4. Nick March 29, 2010 at 3:28 am

    What a fantastic post and what wonderful pictures. Such a shame to see what we’ve lost, but as Julio said above, so important to be reminded of what we still have…and that we need to preserve this wonderful history for future generations.

  5. Ken March 29, 2010 at 6:16 am

    Thank you all for your comments. My goal isn’t to bum everybody out but to illuminate the process of change (good and bad) that makes cities what they are. It is very helpful to be mindful of our history so we can put our present and our future in some perspective. The change in Denver over time has been remarkable, which is one of the reasons why I love this city so much.

  6. […] This post was mentioned on Twitter by Shawn Parker, Downtown Denver, Jason O. Nungesser, topsy_top20k, topsy_top20k_en and others. topsy_top20k_en said: RT @swedal: Denver 1961: Today I’d like to share with you … // #Downtown #Denver 1961 […]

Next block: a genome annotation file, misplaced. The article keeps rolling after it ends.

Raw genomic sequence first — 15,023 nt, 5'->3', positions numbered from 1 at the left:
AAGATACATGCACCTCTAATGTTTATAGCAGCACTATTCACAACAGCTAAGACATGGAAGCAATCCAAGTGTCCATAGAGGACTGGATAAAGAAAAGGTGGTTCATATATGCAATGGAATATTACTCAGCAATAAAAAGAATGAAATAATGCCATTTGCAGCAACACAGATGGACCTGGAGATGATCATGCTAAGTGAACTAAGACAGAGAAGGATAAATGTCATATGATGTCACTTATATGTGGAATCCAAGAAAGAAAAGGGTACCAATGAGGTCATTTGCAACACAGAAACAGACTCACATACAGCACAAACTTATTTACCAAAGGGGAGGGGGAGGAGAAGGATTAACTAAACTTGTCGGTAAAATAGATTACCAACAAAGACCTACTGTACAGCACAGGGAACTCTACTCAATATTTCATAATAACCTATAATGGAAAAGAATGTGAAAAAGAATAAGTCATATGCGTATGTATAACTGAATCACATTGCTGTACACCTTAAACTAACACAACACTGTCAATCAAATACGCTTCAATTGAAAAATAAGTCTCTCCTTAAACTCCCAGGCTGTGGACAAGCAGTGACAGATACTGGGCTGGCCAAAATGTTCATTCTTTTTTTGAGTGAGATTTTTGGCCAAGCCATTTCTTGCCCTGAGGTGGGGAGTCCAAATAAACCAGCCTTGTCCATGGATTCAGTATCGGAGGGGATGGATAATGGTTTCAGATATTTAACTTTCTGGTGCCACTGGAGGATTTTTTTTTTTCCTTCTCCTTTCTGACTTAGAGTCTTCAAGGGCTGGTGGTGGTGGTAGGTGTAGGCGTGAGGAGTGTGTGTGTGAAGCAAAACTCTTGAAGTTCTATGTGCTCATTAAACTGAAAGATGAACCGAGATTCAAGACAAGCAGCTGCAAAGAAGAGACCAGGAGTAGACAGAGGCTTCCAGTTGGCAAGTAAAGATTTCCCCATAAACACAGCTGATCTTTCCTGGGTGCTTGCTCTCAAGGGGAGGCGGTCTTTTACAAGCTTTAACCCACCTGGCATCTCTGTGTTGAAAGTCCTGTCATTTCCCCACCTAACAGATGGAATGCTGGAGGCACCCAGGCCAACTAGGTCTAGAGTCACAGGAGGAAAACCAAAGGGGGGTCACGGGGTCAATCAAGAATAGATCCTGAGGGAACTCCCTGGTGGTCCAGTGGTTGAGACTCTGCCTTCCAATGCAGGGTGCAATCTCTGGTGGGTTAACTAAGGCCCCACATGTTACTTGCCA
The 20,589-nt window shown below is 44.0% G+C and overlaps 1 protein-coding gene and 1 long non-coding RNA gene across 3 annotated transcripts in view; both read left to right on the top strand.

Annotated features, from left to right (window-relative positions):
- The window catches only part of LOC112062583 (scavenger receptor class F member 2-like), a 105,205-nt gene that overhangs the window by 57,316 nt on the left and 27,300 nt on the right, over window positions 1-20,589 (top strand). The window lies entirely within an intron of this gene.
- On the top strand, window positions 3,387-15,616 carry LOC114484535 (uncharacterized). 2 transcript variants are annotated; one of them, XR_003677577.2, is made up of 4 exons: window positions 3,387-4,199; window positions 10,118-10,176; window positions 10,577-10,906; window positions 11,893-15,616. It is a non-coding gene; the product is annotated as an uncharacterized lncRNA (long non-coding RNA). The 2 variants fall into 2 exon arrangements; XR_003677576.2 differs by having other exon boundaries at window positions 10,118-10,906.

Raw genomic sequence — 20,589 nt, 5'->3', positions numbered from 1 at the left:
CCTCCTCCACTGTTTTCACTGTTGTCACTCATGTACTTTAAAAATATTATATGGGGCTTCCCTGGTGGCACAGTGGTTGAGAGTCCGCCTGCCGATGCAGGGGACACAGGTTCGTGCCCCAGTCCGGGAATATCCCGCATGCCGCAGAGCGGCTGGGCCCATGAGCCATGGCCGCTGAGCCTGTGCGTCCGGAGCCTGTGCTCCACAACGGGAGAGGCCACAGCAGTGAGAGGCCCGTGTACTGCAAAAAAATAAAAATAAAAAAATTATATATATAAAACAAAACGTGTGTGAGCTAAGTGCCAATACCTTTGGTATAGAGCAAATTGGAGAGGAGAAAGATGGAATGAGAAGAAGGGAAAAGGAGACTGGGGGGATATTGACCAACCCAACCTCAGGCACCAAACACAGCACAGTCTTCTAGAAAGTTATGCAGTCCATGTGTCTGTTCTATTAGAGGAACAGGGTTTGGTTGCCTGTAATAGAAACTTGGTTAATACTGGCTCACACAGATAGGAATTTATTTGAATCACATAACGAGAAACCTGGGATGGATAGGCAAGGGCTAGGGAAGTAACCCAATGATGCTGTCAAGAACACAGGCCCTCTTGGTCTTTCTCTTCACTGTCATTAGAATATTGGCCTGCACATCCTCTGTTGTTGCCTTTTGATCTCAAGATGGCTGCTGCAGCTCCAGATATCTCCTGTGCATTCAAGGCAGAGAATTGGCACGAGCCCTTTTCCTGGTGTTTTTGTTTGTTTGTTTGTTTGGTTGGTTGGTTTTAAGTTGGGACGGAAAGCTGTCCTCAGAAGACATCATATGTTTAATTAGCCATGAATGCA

7. BruceQ March 29, 2010 at 12:17 pm

    Wow, that’s fantastic, Ken! Thanks for sharing that with us! And thanks also to Mr. Winzurk and his father.

    Also interesting: Almost dead center of the image, the Denver Dry Goods Co. wharehouse and the Colorado Casket Co. on then Wazee, now Auraria Pkwy, that Shawn Snow wrote about recently. (

  8. Scott March 29, 2010 at 4:38 pm

    To me the loss of the Tabor is the biggest disappointment in that photo. That would be one of the finest theaters in the country today if they had left it. Instead we have a non-public, over-secured, pseudo-government building (the Federal Reserve branch bank) plopped down for no good reason in the middle of a pedestrian friendly retail district. They even stuck little spikes on the wall to stop people sitting there. It’s the rudest building in Denver. Oh, and don’t forget the fenced off parking lot in back that will probably forever leave a hole on 15th right in the middle of what should otherwise be a vibrant entertainment district. Thanks Fed.